Big Data for Small Business by Stephen E. Arnold
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Big Data is one of the buzzwords which attract attention.
In London on May 15 and then in New York City on May 22, 2013, I had the tough job of explaining the impact of Big Data on business software.
The graphic I used to explain what my firm’s research documented evoked considerable comment. You judge for yourself.
Unlike software which computes payroll or a content management system used for blog or Web site content, big data is not tidy. One key point I made in my lectures was that there is little agreement about what Big Data means, how “big” Big Data are to qualify as big data, and what technology is required to make sense of Big Data.
Large companies like IBM have invested hundreds of millions in Big Data. IBM offers the Cognos range of analysis tools. IBM also uses its own proprietary technology and weaves together high-profile specialist technologies from SPSS (the statistics system) and Vivisimo (a federated search specialist), and home grown technology.
But what about the small business or mid-sized company which wants to tap into the insights from information flowing through Twitter, across Facebook pages, or buried within LinkedIn. Without millions to invest, what can the average business person do with Big Data?
The answer? Excel, which is the most widely used data analysis program.
If you have geographic data about your customers, you will want to take a look at GeoFlow. I explored the preview version for Excel 2013. After downloading and installing Office 365 Pro Plus (http://office.microsoft.com/
Sample GeoFlow output. Source: Microsoft Corp. at http://blogs.office.com/b/
If your business belongs to a professional association, you may have access to information about other members. Maybe you want to sell to organizations engaged in agriculture. You can navigate to Data.gov (http://www.data.gov/metric) and download one or more of the 249 free datasets on the US government Web site. But once you have hundreds of megabytes of numbers, what can you do? Current versions of Excel include an Analysis ToolPack. You can install the components using the Microsoft Office Button and clicking Excel Options. Follow the prompts to the list of Add Ins available.” Once the ToolPack is available, you have access to sophisticated analytic functions, including Fourier Analysis, Regression, and various statistical tests. Microsoft offers four to 10 minute videos which contain step-by-step instructions for performing common analytic tasks. “Correlation Using Excel’s Data Analysis Toolpak, for instance, is excellent. (http://www.youtube.com/watch?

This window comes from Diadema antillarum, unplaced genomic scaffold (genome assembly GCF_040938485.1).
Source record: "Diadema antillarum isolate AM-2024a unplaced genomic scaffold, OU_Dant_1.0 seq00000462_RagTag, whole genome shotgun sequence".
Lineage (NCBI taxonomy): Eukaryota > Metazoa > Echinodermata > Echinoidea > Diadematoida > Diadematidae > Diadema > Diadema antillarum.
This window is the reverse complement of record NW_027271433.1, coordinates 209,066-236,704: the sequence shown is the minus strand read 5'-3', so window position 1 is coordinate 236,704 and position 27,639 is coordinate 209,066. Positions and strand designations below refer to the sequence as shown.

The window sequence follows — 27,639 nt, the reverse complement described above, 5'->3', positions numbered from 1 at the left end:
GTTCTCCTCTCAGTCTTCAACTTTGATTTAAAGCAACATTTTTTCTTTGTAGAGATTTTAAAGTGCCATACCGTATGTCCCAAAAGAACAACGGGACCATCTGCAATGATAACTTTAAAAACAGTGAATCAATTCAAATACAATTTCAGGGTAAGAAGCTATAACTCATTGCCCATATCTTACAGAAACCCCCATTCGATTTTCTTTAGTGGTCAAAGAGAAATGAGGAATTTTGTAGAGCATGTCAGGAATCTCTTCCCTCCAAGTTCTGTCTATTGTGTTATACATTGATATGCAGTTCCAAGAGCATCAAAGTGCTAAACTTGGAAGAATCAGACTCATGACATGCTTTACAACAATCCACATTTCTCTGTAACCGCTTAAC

If you have a collection of text such as emails or customer help desk files, you can use commercial semantic analysis tools to reveal insights in unstructured content. Semantria, a semantic technology developer, offers an Excel based text analytics service. The company uses cloud based technology to process the text. The results are then published to the user’s Excel spreadsheet. Semantria is a pay-as-you-go service, but the company offers a free demonstration of its technology. To learn more about navigate to https://semantria.com/. You will need some basic familiarity with installing add ins and using the Semantria application programming interface. Once you have the system up and running you can get a visual report about the sentiment of one or more documents and see the text which may alert you to a potential trouble spot or pinpoint a comment which can be used as a testimonial.
Semantria output showing named entities in a document and the major themes in text content. Source:www.semantria.com/demo.
If you want to explore Big Data, you can take advantage of these and other low cost, easily accessible systems.
Stephen E Arnold, May 25, 2013
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Stephen E Arnold is one of the world’s leading authorities in online information systems. You can sign up for his free monthly newsletter by writing [email protected]. Check out his blogs at www.xenky.com.
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